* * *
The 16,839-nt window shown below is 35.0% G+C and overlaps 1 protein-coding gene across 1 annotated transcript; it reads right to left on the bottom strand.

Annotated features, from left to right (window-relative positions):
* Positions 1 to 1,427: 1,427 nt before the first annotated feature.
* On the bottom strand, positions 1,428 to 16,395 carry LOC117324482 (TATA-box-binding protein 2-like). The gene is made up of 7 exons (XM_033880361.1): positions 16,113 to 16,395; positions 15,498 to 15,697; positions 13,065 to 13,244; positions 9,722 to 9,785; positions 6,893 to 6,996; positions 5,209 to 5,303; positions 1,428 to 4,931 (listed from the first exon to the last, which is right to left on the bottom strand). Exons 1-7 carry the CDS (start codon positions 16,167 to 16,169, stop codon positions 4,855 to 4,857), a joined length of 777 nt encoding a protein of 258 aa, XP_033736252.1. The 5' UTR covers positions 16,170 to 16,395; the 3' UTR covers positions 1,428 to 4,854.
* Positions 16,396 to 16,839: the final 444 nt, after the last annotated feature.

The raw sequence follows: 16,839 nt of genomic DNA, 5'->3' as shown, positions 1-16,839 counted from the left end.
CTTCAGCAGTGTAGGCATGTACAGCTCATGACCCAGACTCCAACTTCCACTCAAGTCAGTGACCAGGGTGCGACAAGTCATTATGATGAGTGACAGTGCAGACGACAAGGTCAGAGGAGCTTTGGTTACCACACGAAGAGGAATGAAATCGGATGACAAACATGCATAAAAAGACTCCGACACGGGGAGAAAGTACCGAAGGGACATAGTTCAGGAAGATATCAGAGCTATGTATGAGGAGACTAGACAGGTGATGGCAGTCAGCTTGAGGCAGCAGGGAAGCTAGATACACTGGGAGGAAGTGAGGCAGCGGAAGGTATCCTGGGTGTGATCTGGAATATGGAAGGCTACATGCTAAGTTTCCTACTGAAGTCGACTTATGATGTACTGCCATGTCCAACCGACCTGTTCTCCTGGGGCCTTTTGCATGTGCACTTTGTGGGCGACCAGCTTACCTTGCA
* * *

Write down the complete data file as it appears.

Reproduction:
The 16,839-nt window shown below is 35.0% G+C and overlaps 1 protein-coding gene across 1 annotated transcript; it reads right to left on the bottom strand.

Annotated features, from left to right (window-relative positions):
* Positions 1 to 1,427: 1,427 nt before the first annotated feature.
* On the bottom strand, positions 1,428 to 16,395 carry LOC117324482 (TATA-box-binding protein 2-like). The gene is made up of 7 exons (XM_033880361.1): positions 16,113 to 16,395; positions 15,498 to 15,697; positions 13,065 to 13,244; positions 9,722 to 9,785; positions 6,893 to 6,996; positions 5,209 to 5,303; positions 1,428 to 4,931 (listed from the first exon to the last, which is right to left on the bottom strand). Exons 1-7 carry the CDS (start codon positions 16,167 to 16,169, stop codon positions 4,855 to 4,857), a joined length of 777 nt encoding a protein of 258 aa, XP_033736252.1. The 5' UTR covers positions 16,170 to 16,395; the 3' UTR covers positions 1,428 to 4,854.
* Positions 16,396 to 16,839: the final 444 nt, after the last annotated feature.

The raw sequence follows: 16,839 nt of genomic DNA, 5'->3' as shown, positions 1-16,839 counted from the left end.
CTTCAGCAGTGTAGGCATGTACAGCTCATGACCCAGACTCCAACTTCCACTCAAGTCAGTGACCAGGGTGCGACAAGTCATTATGATGAGTGACAGTGCAGACGACAAGGTCAGAGGAGCTTTGGTTACCACACGAAGAGGAATGAAATCGGATGACAAACATGCATAAAAAGACTCCGACACGGGGAGAAAGTACCGAAGGGACATAGTTCAGGAAGATATCAGAGCTATGTATGAGGAGACTAGACAGGTGATGGCAGTCAGCTTGAGGCAGCAGGGAAGCTAGATACACTGGGAGGAAGTGAGGCAGCGGAAGGTATCCTGGGTGTGATCTGGAATATGGAAGGCTACATGCTAAGTTTCCTACTGAAGTCGACTTATGATGTACTGCCATGTCCAACCGACCTGTTCTCCTGGGGCCTTTTGCATGTGCACTTTGTGGGCGACCAGCTTACCTTGCA